Sociology | Advanced Topics
S660 | 3807 | Armstrong

Topic:  Sociology of Culture

The sociology of culture is one of the most vibrant and amorphous sub-
fields in the discipline.  On the one hand, cultural sociology refers
to the study of social arenas that are specifically recognized as
cultural, such as art, literature, music, mass media, and popular
culture. On the other hand, cultural sociology endeavors to
understand the role culture plays in all arenas of society.  Thus,
cultural analysis plays an important role in a variety of other
sociological sub-fields, including social inequality, economic
sociology, political sociology, social movements, organizational
analysis, and the sociology of gender and sexuality.  The goal of
this seminar is to present an introduction to the core themes and
questions in this area of study.

The syllabus is organized around groups of questions roughly
corresponding to different research traditions in the field.  During
the first two weeks we attempt to develop a preliminary answers to
the questions: what is the sociology of culture? And, what is
culture? The second section of the class traces the evolution of work
in the “production of culture” tradition.  This work concerns itself
with the production and distribution of cultural objects and cultural
meanings.  Embarking on this research requires us to tackle the
question of the relationship between culture and society. In what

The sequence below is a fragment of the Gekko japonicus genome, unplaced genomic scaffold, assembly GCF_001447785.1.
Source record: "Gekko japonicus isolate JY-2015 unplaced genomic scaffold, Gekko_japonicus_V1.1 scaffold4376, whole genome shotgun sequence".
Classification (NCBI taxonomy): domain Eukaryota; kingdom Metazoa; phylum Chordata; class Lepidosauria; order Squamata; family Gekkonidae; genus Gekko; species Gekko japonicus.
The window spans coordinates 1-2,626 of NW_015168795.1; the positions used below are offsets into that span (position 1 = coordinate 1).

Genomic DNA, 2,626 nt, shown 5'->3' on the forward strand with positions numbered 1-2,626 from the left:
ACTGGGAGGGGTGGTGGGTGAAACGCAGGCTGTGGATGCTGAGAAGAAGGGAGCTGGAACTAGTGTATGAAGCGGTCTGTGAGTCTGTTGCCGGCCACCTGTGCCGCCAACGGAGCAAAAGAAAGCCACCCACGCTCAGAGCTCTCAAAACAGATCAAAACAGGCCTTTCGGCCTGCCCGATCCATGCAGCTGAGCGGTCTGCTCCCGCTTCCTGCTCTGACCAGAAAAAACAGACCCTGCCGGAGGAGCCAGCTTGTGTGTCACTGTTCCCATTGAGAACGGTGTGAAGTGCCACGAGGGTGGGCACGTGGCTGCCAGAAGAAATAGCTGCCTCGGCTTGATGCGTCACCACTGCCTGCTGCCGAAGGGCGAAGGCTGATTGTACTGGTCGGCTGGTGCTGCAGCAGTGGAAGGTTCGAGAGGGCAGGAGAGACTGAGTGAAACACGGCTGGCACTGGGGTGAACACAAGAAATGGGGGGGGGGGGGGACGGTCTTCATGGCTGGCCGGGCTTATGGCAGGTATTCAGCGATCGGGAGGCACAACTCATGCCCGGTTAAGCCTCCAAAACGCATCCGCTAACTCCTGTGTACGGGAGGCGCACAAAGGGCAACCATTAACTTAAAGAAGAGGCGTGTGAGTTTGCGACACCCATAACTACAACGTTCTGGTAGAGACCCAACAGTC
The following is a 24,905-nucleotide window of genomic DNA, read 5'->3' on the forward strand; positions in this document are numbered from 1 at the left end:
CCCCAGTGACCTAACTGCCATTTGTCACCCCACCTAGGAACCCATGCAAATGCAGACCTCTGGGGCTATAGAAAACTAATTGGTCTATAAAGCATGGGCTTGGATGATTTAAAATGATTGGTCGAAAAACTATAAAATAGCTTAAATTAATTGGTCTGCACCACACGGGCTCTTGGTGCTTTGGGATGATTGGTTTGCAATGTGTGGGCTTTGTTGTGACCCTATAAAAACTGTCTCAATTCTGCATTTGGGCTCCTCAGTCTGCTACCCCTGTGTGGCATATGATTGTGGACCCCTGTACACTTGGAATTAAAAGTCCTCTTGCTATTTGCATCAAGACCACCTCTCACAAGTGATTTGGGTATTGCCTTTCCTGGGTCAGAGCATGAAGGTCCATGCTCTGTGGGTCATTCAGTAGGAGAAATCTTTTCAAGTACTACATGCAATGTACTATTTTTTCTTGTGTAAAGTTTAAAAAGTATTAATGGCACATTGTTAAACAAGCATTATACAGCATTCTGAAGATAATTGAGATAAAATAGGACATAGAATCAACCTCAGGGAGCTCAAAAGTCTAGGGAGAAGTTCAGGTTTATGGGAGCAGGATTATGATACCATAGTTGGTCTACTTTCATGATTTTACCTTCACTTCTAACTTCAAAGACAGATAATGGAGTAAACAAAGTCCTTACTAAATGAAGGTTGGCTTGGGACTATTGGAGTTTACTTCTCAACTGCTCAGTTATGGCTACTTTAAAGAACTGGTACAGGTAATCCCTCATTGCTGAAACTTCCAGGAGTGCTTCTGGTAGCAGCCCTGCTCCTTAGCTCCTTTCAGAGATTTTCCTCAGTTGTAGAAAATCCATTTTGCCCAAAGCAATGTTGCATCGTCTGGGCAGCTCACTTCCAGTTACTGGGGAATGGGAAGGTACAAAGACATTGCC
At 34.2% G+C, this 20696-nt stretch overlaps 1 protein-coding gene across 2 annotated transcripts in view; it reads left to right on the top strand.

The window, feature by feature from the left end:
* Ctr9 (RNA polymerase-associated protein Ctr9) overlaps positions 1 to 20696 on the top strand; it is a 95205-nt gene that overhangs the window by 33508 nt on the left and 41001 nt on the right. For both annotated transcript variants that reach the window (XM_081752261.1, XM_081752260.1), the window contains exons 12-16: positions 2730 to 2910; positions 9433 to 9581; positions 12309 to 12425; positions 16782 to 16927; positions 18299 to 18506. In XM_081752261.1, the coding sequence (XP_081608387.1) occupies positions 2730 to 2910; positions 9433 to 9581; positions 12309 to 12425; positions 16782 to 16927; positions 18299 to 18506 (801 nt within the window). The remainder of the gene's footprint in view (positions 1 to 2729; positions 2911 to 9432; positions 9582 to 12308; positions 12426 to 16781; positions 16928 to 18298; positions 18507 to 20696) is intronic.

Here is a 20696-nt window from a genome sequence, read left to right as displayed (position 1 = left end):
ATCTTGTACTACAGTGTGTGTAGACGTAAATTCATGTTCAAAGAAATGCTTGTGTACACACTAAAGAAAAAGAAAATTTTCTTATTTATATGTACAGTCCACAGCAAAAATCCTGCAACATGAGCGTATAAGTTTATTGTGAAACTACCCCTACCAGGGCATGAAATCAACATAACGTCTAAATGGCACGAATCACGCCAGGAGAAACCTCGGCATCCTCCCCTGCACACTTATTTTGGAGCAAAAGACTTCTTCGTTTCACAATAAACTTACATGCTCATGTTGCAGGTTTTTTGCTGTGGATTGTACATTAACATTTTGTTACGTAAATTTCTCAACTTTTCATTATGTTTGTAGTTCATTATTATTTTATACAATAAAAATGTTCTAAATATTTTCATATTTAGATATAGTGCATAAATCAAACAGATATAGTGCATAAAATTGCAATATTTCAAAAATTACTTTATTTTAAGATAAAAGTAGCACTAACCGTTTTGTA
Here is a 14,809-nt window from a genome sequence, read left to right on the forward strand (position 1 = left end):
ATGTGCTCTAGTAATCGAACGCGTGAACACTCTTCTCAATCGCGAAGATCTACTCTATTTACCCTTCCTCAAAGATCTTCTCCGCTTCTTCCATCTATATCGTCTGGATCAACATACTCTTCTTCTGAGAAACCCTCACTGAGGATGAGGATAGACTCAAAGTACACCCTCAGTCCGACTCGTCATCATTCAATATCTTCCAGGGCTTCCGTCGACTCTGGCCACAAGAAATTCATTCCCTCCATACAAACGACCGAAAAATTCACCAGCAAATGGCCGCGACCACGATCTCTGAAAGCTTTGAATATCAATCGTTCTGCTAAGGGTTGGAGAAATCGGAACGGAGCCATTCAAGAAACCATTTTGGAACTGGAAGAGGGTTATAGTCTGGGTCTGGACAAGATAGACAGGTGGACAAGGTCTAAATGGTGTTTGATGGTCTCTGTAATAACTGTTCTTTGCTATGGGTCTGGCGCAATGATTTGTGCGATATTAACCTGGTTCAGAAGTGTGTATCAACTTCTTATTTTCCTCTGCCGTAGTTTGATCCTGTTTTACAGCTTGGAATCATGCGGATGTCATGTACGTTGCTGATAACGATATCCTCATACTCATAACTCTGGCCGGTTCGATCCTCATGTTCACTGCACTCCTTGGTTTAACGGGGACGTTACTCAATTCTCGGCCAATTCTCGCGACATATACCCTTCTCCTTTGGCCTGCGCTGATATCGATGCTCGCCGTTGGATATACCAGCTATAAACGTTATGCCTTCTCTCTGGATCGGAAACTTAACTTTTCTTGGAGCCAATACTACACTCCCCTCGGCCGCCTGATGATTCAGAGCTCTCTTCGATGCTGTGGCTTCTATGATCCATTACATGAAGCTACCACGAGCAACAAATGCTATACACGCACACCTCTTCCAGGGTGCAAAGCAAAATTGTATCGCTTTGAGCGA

sense does “culture” reflect “society”?  The third section of the
class presents an overview of research concerned with the
relationships between culture and social stratification. A rich body
of scholarship, both European and American, has documented close
relationships between class and cultural hierarchies.  If the second
and third section concerned themselves with the production of meaning
and hierarchy, the fourth section can be seen as concerned with the
production of “taken-for-grantedness.”  This work, which intersects
with institutional analysis, focuses on the constraining aspects of
culture, on how culture limits what is “thinkable” and “doable.”  We
will explore what it means to say that cultural is “constitutive.”
An overview of cultural sociology is incomplete without an assessment
of cultural change, and the role of culture in social change more
generally.  Thus, the final section of the class reviews current
research on culture and transformation.  This requires a robust
understanding of how culture guides social action.